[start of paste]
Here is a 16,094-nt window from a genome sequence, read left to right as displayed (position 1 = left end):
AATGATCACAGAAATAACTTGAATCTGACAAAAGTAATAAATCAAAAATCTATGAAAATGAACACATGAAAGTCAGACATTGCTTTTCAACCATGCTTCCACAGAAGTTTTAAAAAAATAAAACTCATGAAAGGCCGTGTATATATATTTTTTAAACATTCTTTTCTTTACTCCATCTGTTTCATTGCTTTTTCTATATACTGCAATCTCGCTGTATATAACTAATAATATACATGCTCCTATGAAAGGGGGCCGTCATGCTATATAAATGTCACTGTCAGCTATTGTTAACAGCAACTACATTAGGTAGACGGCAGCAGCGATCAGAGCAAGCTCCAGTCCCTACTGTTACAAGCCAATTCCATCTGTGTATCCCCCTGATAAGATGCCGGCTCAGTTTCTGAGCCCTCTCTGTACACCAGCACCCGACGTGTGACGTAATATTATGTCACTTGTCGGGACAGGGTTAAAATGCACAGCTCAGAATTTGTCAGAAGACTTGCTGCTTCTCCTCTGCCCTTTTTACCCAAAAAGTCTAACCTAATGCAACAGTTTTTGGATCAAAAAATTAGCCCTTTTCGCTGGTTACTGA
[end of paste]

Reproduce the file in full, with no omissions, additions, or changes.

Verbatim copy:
Here is a 16,094-nt window from a genome sequence, read left to right as displayed (position 1 = left end):
AATGATCACAGAAATAACTTGAATCTGACAAAAGTAATAAATCAAAAATCTATGAAAATGAACACATGAAAGTCAGACATTGCTTTTCAACCATGCTTCCACAGAAGTTTTAAAAAAATAAAACTCATGAAAGGCCGTGTATATATATTTTTTAAACATTCTTTTCTTTACTCCATCTGTTTCATTGCTTTTTCTATATACTGCAATCTCGCTGTATATAACTAATAATATACATGCTCCTATGAAAGGGGGCCGTCATGCTATATAAATGTCACTGTCAGCTATTGTTAACAGCAACTACATTAGGTAGACGGCAGCAGCGATCAGAGCAAGCTCCAGTCCCTACTGTTACAAGCCAATTCCATCTGTGTATCCCCCTGATAAGATGCCGGCTCAGTTTCTGAGCCCTCTCTGTACACCAGCACCCGACGTGTGACGTAATATTATGTCACTTGTCGGGACAGGGTTAAAATGCACAGCTCAGAATTTGTCAGAAGACTTGCTGCTTCTCCTCTGCCCTTTTTACCCAAAAAGTCTAACCTAATGCAACAGTTTTTGGATCAAAAAATTAGCCCTTTTCGCTGGTTACTGA